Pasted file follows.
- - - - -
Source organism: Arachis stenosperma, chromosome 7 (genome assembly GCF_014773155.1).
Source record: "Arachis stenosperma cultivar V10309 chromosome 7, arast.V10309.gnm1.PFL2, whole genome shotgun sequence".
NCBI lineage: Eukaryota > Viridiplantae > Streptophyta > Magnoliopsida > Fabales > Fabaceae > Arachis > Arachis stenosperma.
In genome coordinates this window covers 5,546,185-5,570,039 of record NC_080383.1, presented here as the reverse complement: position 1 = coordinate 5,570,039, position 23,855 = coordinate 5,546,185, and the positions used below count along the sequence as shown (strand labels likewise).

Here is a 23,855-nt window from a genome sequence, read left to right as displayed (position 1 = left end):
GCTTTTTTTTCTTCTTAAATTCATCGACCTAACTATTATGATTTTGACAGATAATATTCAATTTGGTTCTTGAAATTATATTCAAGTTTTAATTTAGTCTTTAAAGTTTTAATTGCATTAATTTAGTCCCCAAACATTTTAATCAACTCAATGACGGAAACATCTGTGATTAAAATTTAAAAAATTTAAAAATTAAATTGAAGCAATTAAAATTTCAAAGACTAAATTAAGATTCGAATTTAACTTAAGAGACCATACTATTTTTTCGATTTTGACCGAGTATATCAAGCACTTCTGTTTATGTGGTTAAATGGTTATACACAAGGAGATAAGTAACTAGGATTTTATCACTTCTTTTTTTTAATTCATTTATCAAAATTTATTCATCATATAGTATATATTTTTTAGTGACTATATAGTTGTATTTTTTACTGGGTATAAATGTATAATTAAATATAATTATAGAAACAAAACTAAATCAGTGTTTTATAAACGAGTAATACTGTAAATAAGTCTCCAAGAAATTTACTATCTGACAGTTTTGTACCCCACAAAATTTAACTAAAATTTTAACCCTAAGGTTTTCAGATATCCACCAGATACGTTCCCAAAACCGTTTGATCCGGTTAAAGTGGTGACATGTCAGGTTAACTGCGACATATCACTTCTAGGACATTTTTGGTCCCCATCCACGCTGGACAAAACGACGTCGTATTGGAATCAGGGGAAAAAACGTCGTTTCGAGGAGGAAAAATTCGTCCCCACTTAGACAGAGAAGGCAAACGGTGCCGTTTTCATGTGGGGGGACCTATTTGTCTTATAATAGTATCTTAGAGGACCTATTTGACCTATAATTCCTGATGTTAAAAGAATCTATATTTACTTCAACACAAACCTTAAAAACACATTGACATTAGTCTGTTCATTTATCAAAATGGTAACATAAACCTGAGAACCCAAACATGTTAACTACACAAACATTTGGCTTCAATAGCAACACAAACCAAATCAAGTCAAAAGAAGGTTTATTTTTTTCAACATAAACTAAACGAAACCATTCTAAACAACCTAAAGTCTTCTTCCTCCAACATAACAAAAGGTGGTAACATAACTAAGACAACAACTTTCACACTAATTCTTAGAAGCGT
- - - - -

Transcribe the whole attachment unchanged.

Source organism: Arachis stenosperma, chromosome 7 (genome assembly GCF_014773155.1).
Source record: "Arachis stenosperma cultivar V10309 chromosome 7, arast.V10309.gnm1.PFL2, whole genome shotgun sequence".
NCBI lineage: Eukaryota > Viridiplantae > Streptophyta > Magnoliopsida > Fabales > Fabaceae > Arachis > Arachis stenosperma.
In genome coordinates this window covers 5,546,185-5,570,039 of record NC_080383.1, presented here as the reverse complement: position 1 = coordinate 5,570,039, position 23,855 = coordinate 5,546,185, and the positions used below count along the sequence as shown (strand labels likewise).

Here is a 23,855-nt window from a genome sequence, read left to right as displayed (position 1 = left end):
GCTTTTTTTTCTTCTTAAATTCATCGACCTAACTATTATGATTTTGACAGATAATATTCAATTTGGTTCTTGAAATTATATTCAAGTTTTAATTTAGTCTTTAAAGTTTTAATTGCATTAATTTAGTCCCCAAACATTTTAATCAACTCAATGACGGAAACATCTGTGATTAAAATTTAAAAAATTTAAAAATTAAATTGAAGCAATTAAAATTTCAAAGACTAAATTAAGATTCGAATTTAACTTAAGAGACCATACTATTTTTTCGATTTTGACCGAGTATATCAAGCACTTCTGTTTATGTGGTTAAATGGTTATACACAAGGAGATAAGTAACTAGGATTTTATCACTTCTTTTTTTTAATTCATTTATCAAAATTTATTCATCATATAGTATATATTTTTTAGTGACTATATAGTTGTATTTTTTACTGGGTATAAATGTATAATTAAATATAATTATAGAAACAAAACTAAATCAGTGTTTTATAAACGAGTAATACTGTAAATAAGTCTCCAAGAAATTTACTATCTGACAGTTTTGTACCCCACAAAATTTAACTAAAATTTTAACCCTAAGGTTTTCAGATATCCACCAGATACGTTCCCAAAACCGTTTGATCCGGTTAAAGTGGTGACATGTCAGGTTAACTGCGACATATCACTTCTAGGACATTTTTGGTCCCCATCCACGCTGGACAAAACGACGTCGTATTGGAATCAGGGGAAAAAACGTCGTTTCGAGGAGGAAAAATTCGTCCCCACTTAGACAGAGAAGGCAAACGGTGCCGTTTTCATGTGGGGGGACCTATTTGTCTTATAATAGTATCTTAGAGGACCTATTTGACCTATAATTCCTGATGTTAAAAGAATCTATATTTACTTCAACACAAACCTTAAAAACACATTGACATTAGTCTGTTCATTTATCAAAATGGTAACATAAACCTGAGAACCCAAACATGTTAACTACACAAACATTTGGCTTCAATAGCAACACAAACCAAATCAAGTCAAAAGAAGGTTTATTTTTTTCAACATAAACTAAACGAAACCATTCTAAACAACCTAAAGTCTTCTTCCTCCAACATAACAAAAGGTGGTAACATAACTAAGACAACAACTTTCACACTAATTCTTAGAAGCGT